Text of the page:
- Delivery by caesarean section (CS), irrespective of elective or non-elective, was not associated with an increased risk for overweight or obesity among men in young adulthood.
Why this matters
- Findings suggest that the mode of delivery may not be an important factor in the origins of overweight and obesity.
- CS may not play a role in the obesity epidemic and should not be considered target for intervention to reduce the obesity burden.
- A population cohort of 97,291 males, who were born by vaginal delivery (n=89,024), elective CS (n=4147) or non-elective CS (n=4120).
- Primary outcome: obesity according to World Health Organization’s standards: underweight (body mass index [BMI], 2), normal weight (BMI, 18.5-24.9 kg/m2), overweight (BMI, 25-29.9 kg/m2) and obese (BMI, ≥30 kg/m2).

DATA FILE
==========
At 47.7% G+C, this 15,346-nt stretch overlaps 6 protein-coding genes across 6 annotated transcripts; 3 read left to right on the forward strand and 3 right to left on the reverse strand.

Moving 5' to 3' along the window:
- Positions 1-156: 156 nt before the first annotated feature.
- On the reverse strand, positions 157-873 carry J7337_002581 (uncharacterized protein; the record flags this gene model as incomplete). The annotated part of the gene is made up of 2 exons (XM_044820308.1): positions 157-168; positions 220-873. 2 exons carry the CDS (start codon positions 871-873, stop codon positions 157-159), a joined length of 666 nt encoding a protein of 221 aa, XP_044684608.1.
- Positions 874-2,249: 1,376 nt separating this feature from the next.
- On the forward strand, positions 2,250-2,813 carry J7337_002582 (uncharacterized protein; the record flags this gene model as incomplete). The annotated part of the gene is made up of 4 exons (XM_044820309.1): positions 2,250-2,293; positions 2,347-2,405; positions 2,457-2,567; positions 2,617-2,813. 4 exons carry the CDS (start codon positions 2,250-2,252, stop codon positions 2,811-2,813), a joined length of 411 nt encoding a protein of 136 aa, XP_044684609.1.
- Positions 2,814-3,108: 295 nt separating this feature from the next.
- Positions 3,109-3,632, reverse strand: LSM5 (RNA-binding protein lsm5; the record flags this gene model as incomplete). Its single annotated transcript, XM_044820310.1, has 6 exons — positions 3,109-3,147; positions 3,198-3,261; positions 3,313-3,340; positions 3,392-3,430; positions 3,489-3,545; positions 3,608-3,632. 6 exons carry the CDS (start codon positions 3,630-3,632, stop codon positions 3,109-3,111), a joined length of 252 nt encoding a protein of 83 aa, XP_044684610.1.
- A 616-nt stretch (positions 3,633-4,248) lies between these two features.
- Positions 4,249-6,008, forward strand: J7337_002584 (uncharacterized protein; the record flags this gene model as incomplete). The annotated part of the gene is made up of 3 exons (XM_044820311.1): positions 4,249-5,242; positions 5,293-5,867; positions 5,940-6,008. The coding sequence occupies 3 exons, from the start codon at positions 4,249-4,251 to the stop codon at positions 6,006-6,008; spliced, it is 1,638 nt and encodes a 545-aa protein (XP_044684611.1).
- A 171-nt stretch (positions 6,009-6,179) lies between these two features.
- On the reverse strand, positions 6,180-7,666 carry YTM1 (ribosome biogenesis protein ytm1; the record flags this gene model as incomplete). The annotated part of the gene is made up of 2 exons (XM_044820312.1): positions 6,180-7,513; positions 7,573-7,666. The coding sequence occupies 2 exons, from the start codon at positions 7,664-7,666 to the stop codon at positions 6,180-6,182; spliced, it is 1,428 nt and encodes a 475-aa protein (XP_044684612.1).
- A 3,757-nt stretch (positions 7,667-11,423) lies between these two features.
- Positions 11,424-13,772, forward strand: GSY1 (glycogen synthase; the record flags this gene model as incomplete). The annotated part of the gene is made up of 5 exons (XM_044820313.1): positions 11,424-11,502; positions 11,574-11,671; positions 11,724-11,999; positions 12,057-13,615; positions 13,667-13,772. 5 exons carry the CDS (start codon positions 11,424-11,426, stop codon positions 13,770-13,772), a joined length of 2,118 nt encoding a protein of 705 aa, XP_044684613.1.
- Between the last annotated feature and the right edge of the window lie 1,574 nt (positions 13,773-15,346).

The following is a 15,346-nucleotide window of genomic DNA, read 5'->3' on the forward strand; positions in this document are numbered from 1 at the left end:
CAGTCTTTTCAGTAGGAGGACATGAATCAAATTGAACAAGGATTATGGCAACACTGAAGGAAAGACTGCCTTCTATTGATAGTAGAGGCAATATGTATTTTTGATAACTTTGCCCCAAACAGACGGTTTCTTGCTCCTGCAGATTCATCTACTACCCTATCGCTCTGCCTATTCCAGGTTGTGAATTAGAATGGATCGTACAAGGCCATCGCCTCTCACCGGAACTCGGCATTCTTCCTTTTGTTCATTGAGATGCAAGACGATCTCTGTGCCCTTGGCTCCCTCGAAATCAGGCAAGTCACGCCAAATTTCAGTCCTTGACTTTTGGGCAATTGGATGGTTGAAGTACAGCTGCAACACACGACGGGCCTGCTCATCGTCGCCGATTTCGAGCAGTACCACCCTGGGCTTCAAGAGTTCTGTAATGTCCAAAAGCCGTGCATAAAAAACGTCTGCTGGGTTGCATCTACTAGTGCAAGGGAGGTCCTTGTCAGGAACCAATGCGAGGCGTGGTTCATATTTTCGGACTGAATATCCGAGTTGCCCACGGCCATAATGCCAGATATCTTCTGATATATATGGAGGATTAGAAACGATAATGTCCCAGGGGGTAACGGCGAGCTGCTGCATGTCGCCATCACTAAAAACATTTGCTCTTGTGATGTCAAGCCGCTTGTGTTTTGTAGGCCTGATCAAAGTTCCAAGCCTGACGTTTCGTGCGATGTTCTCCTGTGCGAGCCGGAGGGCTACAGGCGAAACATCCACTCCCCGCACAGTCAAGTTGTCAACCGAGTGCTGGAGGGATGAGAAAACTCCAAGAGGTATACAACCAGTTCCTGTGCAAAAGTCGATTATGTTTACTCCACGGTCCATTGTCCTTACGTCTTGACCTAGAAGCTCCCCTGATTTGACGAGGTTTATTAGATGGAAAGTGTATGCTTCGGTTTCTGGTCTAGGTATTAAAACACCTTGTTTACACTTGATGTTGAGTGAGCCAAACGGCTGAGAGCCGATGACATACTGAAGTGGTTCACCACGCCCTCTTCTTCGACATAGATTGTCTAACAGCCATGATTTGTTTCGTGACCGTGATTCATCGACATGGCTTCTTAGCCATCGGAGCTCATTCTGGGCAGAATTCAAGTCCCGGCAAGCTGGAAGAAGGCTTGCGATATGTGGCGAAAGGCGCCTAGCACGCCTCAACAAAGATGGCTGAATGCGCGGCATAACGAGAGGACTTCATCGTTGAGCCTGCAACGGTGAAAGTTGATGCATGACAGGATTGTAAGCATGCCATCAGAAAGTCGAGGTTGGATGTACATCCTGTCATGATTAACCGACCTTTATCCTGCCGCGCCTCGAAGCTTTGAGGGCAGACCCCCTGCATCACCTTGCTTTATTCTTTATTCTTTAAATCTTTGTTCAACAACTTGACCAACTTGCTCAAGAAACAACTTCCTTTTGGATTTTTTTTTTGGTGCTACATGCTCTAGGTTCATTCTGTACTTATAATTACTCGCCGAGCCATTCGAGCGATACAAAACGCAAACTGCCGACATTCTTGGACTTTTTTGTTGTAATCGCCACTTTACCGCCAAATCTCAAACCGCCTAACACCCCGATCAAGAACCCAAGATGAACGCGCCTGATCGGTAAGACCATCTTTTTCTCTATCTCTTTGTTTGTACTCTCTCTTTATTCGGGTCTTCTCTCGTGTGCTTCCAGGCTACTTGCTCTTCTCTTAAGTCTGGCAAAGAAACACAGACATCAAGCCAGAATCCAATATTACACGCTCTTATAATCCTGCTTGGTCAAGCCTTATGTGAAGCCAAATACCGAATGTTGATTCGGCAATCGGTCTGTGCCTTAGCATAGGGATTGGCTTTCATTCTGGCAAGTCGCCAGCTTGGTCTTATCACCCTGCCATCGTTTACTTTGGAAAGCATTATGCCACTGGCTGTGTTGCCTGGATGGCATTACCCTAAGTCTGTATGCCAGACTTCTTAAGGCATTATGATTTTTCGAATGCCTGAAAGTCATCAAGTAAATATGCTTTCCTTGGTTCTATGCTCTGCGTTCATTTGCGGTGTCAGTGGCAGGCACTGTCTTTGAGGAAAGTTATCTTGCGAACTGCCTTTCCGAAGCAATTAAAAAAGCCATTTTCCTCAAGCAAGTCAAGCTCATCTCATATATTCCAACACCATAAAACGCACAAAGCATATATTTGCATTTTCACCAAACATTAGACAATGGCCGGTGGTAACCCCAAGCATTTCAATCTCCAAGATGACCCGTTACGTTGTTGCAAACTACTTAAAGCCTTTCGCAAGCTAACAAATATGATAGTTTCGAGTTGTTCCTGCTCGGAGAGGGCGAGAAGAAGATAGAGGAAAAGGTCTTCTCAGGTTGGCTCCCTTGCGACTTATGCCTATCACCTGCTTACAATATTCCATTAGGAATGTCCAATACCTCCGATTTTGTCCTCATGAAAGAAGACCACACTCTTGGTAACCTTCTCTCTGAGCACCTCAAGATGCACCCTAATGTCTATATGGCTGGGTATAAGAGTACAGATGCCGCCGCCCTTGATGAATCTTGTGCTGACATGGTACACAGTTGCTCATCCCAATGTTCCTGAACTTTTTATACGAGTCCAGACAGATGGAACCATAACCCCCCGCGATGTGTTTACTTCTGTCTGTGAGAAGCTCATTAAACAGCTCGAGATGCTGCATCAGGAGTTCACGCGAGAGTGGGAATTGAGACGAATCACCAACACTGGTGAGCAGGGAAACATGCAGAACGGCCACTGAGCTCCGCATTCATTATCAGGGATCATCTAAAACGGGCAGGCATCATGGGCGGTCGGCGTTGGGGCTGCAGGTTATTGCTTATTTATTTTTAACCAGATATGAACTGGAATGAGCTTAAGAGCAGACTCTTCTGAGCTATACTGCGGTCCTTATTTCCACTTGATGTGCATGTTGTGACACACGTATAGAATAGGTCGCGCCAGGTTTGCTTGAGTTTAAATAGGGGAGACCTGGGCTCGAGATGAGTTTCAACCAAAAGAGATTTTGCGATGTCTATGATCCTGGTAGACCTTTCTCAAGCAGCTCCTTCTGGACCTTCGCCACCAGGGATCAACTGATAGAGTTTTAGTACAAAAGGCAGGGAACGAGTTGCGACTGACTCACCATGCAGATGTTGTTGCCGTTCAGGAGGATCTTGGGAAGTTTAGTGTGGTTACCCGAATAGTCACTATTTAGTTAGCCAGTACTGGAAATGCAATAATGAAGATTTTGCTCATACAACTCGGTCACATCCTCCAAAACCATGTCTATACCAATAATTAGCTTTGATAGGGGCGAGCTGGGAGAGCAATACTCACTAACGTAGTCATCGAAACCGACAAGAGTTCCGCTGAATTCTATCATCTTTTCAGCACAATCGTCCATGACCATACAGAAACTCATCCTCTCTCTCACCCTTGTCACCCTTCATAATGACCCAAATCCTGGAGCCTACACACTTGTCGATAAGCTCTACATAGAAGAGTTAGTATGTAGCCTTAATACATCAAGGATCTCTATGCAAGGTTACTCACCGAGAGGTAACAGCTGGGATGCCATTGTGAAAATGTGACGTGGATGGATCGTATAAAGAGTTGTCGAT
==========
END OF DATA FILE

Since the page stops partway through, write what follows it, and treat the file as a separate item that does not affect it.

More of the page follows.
- Funding: Stockholm County Council.
- Of 97,291 male participants, 4794 (4.9%) were obese.
- The prevalence of obesity was significantly higher among those born by non-elective CS (5.6% [95% CI, 4.9-6.3%]) than those born by vaginal delivery (4.9% [95% CI, 4.7-5.0%]; P=.032), but not in those born by elective CS (5.5% [95% CI, 4.8-6.2%]; P=.057).
- After adjustment for confounder, non-elective (relative risk ratio [RRR], 0.96; 95% CI, 0.83-1.10; P=.532) and elective CS (RRR, 1.02; 95%CI, 0.88-1.18; P=.826) were not associated with an increased risk for young adulthood obesity compared with vaginal delivery.
- No significant association was observed between any form of CS and overweight compared with vaginal delivery.
- Risk of unmeasured confounding.